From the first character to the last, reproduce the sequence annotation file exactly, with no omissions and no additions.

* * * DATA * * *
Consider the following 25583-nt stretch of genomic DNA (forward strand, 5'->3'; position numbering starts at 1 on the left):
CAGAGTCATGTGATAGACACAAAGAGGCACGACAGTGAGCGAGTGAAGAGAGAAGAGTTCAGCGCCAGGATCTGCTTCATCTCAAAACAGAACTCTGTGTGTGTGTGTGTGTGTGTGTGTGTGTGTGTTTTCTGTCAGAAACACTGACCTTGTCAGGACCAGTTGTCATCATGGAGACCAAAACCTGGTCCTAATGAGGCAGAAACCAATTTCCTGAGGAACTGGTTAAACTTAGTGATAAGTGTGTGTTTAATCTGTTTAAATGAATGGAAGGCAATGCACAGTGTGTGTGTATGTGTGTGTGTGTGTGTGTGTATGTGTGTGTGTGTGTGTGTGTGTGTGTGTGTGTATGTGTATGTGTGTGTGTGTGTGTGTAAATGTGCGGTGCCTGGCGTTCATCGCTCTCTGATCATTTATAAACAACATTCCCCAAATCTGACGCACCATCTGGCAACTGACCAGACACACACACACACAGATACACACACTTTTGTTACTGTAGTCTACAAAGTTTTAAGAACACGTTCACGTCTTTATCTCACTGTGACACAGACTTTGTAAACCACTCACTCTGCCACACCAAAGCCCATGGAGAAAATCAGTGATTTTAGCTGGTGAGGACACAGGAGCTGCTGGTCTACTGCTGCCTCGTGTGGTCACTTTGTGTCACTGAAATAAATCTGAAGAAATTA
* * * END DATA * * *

Consider the following 25583-nt stretch of genomic DNA (forward strand, 5'->3'; position numbering starts at 1 on the left):
CAGAGTCATGTGATAGACACAAAGAGGCACGACAGTGAGCGAGTGAAGAGAGAAGAGTTCAGCGCCAGGATCTGCTTCATCTCAAAACAGAACTCTGTGTGTGTGTGTGTGTGTGTGTGTGTGTGTGTTTTCTGTCAGAAACACTGACCTTGTCAGGACCAGTTGTCATCATGGAGACCAAAACCTGGTCCTAATGAGGCAGAAACCAATTTCCTGAGGAACTGGTTAAACTTAGTGATAAGTGTGTGTTTAATCTGTTTAAATGAATGGAAGGCAATGCACAGTGTGTGTGTATGTGTGTGTGTGTGTGTGTGTATGTGTGTGTGTGTGTGTGTGTGTGTGTGTGTGTATGTGTATGTGTGTGTGTGTGTGTGTAAATGTGCGGTGCCTGGCGTTCATCGCTCTCTGATCATTTATAAACAACATTCCCCAAATCTGACGCACCATCTGGCAACTGACCAGACACACACACACACAGATACACACACTTTTGTTACTGTAGTCTACAAAGTTTTAAGAACACGTTCACGTCTTTATCTCACTGTGACACAGACTTTGTAAACCACTCACTCTGCCACACCAAAGCCCATGGAGAAAATCAGTGATTTTAGCTGGTGAGGACACAGGAGCTGCTGGTCTACTGCTGCCTCGTGTGGTCACTTTGTGTCACTGAAATAAATCTGAAGAAATTA